But worse they’ll need the support of the Green Party which is anti-growth, anti-trade, anti-farming, anti-mineral exploration and anything else that will create real, sustainable jobs.

Labour will have to swallow a lot of dead rats to create the environment that would reduce unemployment to 4%.

Which will they be and how will they persuade the other parties they’ll need to form a coalition to agree to swallow them too?


May 13 in history

May 13, 2014

1373  Julian of Norwich had visions which were later transcribed in her Revelations.

1497 Pope Alexander VI excommunicated Girolamo Savonarola.

1515 Mary Tudor, Queen of France and Charles Brandon, 1st Duke of Suffolk were officially married at Greenwich.

1568 Battle of Langside: the forces of Mary, Queen of Scots, were defeated by a confederacy of Scottish Protestants under James Stewart, Earl of Moray, her half-brother.

1619 Dutch statesman Johan van Oldenbarnevelt was executed in The Hague after being convicted of treason.

1648  Construction of the Red Fort at Delhi was completed.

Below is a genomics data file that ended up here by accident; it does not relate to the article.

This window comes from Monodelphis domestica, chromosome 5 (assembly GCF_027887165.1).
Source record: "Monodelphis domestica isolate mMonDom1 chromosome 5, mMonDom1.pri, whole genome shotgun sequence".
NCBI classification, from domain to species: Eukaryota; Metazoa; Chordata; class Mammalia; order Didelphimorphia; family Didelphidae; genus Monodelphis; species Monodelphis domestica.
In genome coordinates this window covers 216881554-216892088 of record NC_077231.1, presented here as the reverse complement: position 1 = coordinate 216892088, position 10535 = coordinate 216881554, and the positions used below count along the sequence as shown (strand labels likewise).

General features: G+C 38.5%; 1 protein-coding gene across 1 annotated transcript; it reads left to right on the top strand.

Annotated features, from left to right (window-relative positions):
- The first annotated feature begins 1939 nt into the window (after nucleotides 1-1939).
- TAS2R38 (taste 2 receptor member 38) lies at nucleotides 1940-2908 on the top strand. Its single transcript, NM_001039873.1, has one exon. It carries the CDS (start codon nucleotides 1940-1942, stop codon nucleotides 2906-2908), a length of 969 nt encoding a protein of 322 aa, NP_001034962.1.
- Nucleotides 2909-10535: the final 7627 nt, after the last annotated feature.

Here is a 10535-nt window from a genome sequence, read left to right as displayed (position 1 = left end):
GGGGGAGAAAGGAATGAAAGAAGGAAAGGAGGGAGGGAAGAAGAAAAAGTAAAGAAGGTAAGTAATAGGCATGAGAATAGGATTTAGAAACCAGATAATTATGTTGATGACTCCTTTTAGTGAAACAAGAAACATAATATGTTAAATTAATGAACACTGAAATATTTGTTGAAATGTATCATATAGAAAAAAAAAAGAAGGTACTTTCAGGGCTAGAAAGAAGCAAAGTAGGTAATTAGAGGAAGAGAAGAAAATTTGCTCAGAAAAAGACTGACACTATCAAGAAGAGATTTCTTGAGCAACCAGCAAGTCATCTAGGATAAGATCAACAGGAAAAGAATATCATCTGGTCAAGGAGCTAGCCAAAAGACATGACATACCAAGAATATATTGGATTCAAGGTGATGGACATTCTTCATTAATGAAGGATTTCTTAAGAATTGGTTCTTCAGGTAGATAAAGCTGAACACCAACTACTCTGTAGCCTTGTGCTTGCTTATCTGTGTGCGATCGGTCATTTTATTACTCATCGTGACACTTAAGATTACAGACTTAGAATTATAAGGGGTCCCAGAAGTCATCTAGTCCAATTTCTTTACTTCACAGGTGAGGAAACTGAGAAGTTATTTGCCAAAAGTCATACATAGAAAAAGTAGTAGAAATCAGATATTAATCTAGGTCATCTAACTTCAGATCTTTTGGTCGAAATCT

1730  Charles Watson-Wentworth, 2nd Marquess of Rockingham, Prime Minister of the United Kingdom, was born (d. 1782).

1779 War of Bavarian Succession: Russian and French mediators at the Congress of Teschen negotiated an end to the war.

1780  Cumberland Compact signed by leaders of the settlers in early Tennessee.

1787 Captain Arthur Phillip left Portsmouth with eleven ships full of convicts (First Fleet) to establish a penal colony in Australia.

1804 Forces sent by Yusuf Karamanli of Tripoli to retake Derne from the Americans attacked the city.

1830 Ecuador gained its independence from Gran Colombia.

1842 Arthur Sullivan, English composer, was born(d. 1900).

1846 – Mexican-American War: The United States declared war on Mexico.

1848  First performance of Finland’s national anthem.

186  American Civil War: Queen Victoria issueds a “proclamation of neutrality” which recognised the breakaway states as having belligerent rights.

1861 – The Great Comet of 1861 was discovered by John Tebbutt of Windsor, New South Wales.

1864American Civil War: Battle of Resaca began with Union General Sherman fighting toward Atlanta, Georgia.

1865 American Civil War: Battle of Palmito Ranch – in far south Texas, more than a month after Confederate General Robert E. Lee’s surrender, the last land battle of the Civil War ended with a Confederate victory.

1880 Thomas Edison performed the first test of his electric railway.